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  • Writer's pictureIan

The Fire is Burning

The other day, I was lamenting to my wife that no one ever asks me about my writing. No one asks what I’m working on or what projects I have in the future. What are my goals? What do I like most or least about writing? She had a very good explanation…

“You don’t talk about it, ever.”

She was right. So why don’t I? I have a couple theories.

One, it is really outside my comfort zone to begin conversations talking about me. I’m an introvert, plain and simple. Being open about myself is something I am not wired for. Second, there is the something called Imposter Syndrome. You may not have heard of it before, but chances are you have felt it. Imposter Syndrome, simply put, is feeling like one day someone is going to realize that you have no business doing what you are doing. You’re a fraud, a trickster, leading people to believe that you are something that you are not.

For me? It’s being a good writer. If I talk about my writing more, will people figure out I’m a hack?

The sad thing is, it can be crippling, absolutely crippling. It sucks the energy right out of you, telling you that you’ll never be as good as the greats. No one will care. You look at your writing and think “Why bother?”

The truth is, Imposter Syndrome, at least from my own experience and research, is incredibly common among new writers…

And among award-winning, New York Times best-selling authors.

I’ve been contemplating dedicating an entire post to it, which I think I will do in the near future. If it helps anyone who reads it, it’ll be worth it, even if that one person is me.

Back to the point.

The other day at work, a co-worker and good friend of mine, asked me how my writing was going. I answered and thought nothing of it until I realized how it made me feel. It felt so good to tell someone how it is going. It felt like I was finally able to talk about a part of my life I had kept secret, for utterly backward reasons.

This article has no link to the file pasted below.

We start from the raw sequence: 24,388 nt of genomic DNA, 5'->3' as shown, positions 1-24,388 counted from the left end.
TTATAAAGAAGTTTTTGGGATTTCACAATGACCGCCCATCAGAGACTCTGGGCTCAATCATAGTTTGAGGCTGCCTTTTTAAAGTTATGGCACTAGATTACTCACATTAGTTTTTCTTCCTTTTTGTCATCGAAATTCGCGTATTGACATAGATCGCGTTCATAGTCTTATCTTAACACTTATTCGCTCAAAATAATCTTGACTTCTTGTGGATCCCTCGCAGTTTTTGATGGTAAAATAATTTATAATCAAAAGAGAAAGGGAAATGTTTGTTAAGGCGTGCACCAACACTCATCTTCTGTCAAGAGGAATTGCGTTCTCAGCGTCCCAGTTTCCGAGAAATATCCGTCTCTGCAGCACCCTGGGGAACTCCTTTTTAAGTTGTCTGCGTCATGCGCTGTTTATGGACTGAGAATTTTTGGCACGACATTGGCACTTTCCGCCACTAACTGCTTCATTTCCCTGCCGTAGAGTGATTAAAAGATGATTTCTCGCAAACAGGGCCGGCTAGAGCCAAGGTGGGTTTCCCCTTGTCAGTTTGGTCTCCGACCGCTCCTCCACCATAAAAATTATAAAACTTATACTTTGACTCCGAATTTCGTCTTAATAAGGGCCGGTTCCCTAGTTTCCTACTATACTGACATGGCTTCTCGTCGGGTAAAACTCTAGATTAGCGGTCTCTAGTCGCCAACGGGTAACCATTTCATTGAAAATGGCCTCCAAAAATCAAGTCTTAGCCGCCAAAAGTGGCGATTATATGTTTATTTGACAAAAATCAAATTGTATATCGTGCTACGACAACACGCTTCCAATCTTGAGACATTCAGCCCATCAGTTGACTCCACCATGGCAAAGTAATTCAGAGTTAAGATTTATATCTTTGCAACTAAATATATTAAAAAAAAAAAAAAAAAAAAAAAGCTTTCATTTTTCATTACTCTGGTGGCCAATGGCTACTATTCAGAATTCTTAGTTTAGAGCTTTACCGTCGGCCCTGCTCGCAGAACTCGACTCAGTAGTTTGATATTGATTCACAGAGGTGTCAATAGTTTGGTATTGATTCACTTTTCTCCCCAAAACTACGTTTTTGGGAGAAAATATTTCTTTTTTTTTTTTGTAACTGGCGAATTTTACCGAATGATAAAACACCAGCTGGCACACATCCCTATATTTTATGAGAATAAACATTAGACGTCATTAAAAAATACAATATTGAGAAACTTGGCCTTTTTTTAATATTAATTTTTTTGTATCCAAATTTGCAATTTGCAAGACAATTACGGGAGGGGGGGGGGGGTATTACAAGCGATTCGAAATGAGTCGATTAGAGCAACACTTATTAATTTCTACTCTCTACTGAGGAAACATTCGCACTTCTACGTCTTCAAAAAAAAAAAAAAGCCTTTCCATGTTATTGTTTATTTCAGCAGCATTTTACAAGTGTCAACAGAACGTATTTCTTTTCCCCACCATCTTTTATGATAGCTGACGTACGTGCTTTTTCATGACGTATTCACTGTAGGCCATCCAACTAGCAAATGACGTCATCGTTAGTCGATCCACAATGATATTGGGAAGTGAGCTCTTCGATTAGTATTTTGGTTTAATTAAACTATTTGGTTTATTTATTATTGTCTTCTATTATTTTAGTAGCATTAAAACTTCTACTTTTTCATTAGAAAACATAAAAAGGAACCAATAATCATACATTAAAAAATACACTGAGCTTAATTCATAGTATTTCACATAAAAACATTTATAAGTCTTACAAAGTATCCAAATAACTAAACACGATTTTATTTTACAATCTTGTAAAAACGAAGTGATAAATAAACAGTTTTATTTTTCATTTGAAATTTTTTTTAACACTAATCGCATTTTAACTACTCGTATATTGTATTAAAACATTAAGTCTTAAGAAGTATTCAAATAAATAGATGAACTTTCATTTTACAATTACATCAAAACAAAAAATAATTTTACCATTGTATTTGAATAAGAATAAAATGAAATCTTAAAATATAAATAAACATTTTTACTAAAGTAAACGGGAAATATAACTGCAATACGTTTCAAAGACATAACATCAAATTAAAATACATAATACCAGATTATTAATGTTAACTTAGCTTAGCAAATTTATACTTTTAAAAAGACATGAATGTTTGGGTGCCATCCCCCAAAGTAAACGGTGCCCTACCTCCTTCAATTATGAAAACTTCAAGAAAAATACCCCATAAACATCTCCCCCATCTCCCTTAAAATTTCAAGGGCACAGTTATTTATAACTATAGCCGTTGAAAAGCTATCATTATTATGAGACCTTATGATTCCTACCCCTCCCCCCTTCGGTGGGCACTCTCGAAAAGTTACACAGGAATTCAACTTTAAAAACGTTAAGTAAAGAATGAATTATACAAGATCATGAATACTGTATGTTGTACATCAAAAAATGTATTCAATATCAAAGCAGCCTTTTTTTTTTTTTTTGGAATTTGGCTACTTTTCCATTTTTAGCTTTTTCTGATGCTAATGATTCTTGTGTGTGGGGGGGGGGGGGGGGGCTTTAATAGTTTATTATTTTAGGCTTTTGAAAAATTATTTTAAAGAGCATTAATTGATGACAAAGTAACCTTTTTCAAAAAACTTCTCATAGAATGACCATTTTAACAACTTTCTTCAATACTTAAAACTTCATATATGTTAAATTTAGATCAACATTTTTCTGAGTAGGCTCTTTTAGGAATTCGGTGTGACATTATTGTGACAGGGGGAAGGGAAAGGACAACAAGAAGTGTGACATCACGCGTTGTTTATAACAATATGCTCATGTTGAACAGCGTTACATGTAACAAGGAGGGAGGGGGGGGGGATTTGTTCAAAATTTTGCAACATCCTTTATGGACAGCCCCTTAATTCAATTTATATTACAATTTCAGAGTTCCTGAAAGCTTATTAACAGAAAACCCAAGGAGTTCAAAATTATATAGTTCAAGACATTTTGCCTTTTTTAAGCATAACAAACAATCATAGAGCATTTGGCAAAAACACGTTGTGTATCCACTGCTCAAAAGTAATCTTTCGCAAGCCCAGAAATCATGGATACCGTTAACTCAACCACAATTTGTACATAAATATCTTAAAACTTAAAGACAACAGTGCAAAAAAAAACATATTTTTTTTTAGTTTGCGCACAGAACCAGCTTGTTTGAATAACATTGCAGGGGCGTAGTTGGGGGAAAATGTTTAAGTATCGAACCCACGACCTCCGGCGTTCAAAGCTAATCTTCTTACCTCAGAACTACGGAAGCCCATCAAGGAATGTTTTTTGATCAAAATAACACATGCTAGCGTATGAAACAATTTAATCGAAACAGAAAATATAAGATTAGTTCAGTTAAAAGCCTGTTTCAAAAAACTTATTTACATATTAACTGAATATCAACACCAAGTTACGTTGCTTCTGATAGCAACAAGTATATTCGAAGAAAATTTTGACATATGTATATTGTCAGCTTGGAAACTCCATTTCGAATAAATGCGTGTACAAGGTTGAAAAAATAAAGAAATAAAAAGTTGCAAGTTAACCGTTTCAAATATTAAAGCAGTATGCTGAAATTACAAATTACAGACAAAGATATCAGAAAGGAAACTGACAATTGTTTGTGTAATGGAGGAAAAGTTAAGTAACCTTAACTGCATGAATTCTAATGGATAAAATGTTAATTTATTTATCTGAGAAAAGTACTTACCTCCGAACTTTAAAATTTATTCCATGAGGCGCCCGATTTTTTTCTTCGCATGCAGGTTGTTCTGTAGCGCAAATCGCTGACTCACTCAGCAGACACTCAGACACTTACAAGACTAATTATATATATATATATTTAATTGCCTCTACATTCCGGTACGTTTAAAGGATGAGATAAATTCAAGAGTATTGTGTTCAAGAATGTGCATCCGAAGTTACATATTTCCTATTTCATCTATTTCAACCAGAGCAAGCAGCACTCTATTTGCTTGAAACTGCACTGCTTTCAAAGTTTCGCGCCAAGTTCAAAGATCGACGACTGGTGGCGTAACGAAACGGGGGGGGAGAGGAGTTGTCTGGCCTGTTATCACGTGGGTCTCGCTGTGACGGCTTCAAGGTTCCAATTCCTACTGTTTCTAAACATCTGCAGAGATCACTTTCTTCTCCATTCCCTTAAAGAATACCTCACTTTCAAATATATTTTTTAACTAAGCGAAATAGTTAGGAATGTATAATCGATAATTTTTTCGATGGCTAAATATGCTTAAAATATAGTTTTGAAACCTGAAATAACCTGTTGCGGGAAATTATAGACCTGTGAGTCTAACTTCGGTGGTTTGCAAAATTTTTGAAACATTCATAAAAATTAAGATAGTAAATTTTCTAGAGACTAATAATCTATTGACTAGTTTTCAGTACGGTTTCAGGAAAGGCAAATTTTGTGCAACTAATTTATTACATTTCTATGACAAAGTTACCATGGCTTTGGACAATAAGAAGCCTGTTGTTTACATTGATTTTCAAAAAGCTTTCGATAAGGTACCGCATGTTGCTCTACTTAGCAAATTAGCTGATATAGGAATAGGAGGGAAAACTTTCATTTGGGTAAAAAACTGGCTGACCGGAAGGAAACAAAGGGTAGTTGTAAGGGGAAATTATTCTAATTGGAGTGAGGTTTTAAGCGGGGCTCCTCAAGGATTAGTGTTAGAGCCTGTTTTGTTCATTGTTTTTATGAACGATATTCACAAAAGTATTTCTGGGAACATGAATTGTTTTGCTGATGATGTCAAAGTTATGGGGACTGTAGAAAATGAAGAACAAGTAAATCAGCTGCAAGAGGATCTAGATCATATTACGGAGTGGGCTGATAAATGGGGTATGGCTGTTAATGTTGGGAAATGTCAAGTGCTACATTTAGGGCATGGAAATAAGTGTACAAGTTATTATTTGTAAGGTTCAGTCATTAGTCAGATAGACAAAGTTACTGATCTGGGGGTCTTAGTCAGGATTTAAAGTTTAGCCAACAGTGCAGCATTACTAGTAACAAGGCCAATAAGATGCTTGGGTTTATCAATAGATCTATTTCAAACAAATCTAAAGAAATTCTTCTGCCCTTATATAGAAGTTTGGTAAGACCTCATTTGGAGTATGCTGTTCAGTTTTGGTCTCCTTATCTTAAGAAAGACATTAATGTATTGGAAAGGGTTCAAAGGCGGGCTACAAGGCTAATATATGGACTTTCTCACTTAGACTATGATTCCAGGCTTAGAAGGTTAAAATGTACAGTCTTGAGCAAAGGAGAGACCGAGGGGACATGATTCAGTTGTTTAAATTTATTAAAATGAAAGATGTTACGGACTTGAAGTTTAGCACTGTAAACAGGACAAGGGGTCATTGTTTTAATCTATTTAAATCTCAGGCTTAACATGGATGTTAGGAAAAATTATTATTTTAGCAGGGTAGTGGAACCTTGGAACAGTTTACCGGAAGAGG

I mentioned in a previous post that I would likely be ceasing the updates on my projects, possibly until something monumental happened. That was the imposter talking. If you don’t mind, I’m going to tell him to shut the hell up for a moment.


It is November, and for those keeping track, it is NaNoWriMo month. The month to crank out a 50,000-word novel. I did it last year and it was a great learning experience. I plan to do it again in the future. I’m not doing it this year. The reason? I am actually still working on the same novel.

Let’s back up. In April I mentioned that I started working with a professional editor (note she only edits my work and not my blog, so anything you find here is on me). I had sent her the “completed” first draft of Automata; A History. The air quotes will be explained in a moment.

What I had hoped was she would read it and say “This is the best thing I have ever read. Can I get your autograph, maybe s signed copy of your book which I am sure will be a best-seller?”

What I got was, “Yeah, call me, we need to talk.”

Another quick tangent. I like woodworking and from time to time I like to make something with my own two hands. I don’t make full chest of drawers or anything, but little things and it is satisfying. The simple procedure is cut the wood, attach the wood, sand the wood, stain the wood, and finish/seal the wood.

There is this misconception with writing that I had, and from my research, is common among writers. It is that the great authors sit down, spit out an award-winning novel, then go about their business. Obviously, this is far from the truth. Putting words to paper is just the first step. The editing and revision stages is what adds the meat to the bones, what refines the wood from roughly hewn to glass smooth.